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July 15, 2013

In Mozambique, more than one in ten people are living with HIV/AIDS. Many of them suffer from opportunistic infections like Kaposi’s sarcoma, a cancer that causes painful and disfiguring skin lesions. Kaposi’s sufferers are frequently stigmatized by the obvious lesions.

Malaysia, with its booming economy and surrounded largely by poorer nations, attracts high numbers of migrants. Many of them come to find work in construction or agriculture. Others have fled violence and persecution in their home countries, like Myanmar or Indonesia's Aceh province. They often live in a twilight zone, with no official status and no rights to fall back on. They also have difficulty accessing health services.

Around 136,000 people have been displaced, due to the floods that hit the provinces neighbouring the Zambesi River about a month ago. Though the initial response has allowed for cautious optimism, Médecins Sans Frontières (MSF) notes that the situation of the flood victims in the Zambesia Province is far from satisfactory : health risks remain high.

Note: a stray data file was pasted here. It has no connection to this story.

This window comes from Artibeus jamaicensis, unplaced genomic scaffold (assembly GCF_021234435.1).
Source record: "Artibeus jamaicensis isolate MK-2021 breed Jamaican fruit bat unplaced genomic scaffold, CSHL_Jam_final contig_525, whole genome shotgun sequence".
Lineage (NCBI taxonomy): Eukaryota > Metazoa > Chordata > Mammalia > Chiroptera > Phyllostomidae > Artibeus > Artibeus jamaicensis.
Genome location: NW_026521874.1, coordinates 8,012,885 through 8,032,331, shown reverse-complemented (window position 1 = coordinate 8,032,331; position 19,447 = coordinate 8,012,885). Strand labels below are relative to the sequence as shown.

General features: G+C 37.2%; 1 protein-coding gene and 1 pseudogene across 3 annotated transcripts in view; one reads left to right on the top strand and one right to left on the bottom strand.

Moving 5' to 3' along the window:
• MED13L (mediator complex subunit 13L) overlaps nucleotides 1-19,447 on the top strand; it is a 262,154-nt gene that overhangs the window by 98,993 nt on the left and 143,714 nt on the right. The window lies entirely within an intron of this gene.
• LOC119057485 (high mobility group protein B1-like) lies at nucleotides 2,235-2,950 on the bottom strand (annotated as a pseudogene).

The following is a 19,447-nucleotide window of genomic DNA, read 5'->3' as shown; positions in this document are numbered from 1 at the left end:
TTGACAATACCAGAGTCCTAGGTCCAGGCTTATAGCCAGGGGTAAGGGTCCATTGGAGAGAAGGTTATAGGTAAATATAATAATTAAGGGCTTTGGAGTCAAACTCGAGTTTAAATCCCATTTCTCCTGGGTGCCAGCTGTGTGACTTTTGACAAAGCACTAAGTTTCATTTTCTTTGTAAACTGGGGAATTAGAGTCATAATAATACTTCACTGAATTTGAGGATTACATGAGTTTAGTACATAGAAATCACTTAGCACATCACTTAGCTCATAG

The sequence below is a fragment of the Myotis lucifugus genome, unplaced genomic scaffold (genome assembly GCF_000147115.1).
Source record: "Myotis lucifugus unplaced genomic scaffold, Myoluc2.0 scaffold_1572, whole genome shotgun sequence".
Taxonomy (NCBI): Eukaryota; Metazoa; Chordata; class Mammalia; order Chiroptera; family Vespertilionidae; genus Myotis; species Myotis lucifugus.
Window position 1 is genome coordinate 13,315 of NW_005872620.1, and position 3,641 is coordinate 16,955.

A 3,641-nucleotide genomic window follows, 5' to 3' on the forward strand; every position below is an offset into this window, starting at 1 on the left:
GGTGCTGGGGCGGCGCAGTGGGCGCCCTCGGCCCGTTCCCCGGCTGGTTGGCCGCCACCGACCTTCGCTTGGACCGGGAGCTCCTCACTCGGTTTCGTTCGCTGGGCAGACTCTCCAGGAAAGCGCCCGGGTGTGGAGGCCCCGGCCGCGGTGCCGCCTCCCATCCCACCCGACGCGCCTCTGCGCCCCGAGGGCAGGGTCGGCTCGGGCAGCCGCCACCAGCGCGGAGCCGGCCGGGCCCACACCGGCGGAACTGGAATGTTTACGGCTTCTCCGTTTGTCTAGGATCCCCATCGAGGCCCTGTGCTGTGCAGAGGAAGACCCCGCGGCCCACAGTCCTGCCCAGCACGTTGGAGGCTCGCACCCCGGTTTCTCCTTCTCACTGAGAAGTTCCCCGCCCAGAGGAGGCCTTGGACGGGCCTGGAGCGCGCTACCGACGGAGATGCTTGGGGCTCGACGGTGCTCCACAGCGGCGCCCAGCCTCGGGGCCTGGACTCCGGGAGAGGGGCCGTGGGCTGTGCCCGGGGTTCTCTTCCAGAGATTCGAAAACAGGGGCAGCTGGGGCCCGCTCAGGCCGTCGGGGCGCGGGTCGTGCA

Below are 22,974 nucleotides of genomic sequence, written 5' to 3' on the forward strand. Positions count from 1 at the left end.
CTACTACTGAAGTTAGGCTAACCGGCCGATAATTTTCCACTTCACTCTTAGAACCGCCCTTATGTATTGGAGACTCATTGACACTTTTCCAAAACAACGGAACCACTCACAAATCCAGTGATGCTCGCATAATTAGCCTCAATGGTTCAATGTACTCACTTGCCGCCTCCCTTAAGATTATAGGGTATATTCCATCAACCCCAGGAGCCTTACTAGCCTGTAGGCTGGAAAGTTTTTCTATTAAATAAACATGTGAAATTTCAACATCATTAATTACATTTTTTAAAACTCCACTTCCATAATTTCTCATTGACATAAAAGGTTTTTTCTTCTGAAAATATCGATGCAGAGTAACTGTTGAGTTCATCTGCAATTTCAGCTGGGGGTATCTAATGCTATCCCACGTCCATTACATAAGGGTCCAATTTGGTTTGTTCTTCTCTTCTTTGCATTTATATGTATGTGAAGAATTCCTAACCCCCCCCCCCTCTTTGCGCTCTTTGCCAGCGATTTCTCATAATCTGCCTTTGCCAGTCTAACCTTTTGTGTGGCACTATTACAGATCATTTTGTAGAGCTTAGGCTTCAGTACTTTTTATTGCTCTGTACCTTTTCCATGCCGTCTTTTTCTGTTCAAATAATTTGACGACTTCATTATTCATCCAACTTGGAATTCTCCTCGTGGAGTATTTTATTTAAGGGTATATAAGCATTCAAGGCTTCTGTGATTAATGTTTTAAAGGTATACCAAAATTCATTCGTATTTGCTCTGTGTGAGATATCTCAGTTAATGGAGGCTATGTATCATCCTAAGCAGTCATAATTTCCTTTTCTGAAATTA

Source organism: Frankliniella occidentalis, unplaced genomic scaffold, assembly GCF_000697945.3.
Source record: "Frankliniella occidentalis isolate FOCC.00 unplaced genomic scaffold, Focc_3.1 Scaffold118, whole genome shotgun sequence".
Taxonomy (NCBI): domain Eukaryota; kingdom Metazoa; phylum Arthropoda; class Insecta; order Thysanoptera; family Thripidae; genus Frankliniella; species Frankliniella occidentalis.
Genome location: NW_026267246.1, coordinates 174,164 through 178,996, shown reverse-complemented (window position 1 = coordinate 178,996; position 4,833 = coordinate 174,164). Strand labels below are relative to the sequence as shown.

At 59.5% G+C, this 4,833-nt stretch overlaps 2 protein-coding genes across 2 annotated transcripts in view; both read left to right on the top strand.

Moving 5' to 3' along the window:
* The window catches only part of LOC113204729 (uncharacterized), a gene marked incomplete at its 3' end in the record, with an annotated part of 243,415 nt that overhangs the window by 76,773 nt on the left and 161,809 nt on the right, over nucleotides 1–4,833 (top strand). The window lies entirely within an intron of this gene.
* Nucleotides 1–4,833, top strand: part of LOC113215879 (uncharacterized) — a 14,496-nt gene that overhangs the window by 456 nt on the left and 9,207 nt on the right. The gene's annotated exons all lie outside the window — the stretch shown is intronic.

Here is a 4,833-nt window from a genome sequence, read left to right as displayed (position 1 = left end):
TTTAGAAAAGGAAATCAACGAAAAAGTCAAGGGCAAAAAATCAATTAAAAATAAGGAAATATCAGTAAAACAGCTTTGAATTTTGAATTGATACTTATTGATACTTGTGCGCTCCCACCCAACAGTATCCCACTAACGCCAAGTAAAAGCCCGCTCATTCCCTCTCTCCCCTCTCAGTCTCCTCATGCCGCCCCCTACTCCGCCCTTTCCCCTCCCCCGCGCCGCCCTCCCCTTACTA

Major floods devastate the Zambeze basin, the main river in Mozambique. MSF brings first aid to populations displaced by these floods, providing basic sanitation and hygiene conditions, as well as monitoring the presence of related diseases such as cholera.

New MSF report "Help Wanted : Confronting the health care worker crisis to expand access to HIV/AIDS treatment"

In 2008, MSF welcomed support from 80,000 individual Canadians who contributed directly to our efforts to bring life-saving medical care to those in need. In our annual report for 2008, you will find information on MSF projects funded thanks to this generous support, through detailed descriptions of our programs as well as our audited financial statements. As well, our general director and president share some of MSF’s biggest challenges and accomplishments from the past year.

In northern Mozambique, MSF is empowering HIV-patients to take an active part in managing their disease.

Data reveals urgent need to scale up treatment

Study confirms crisis in cases going undiagnosed

Teams seeing 700 patients a day

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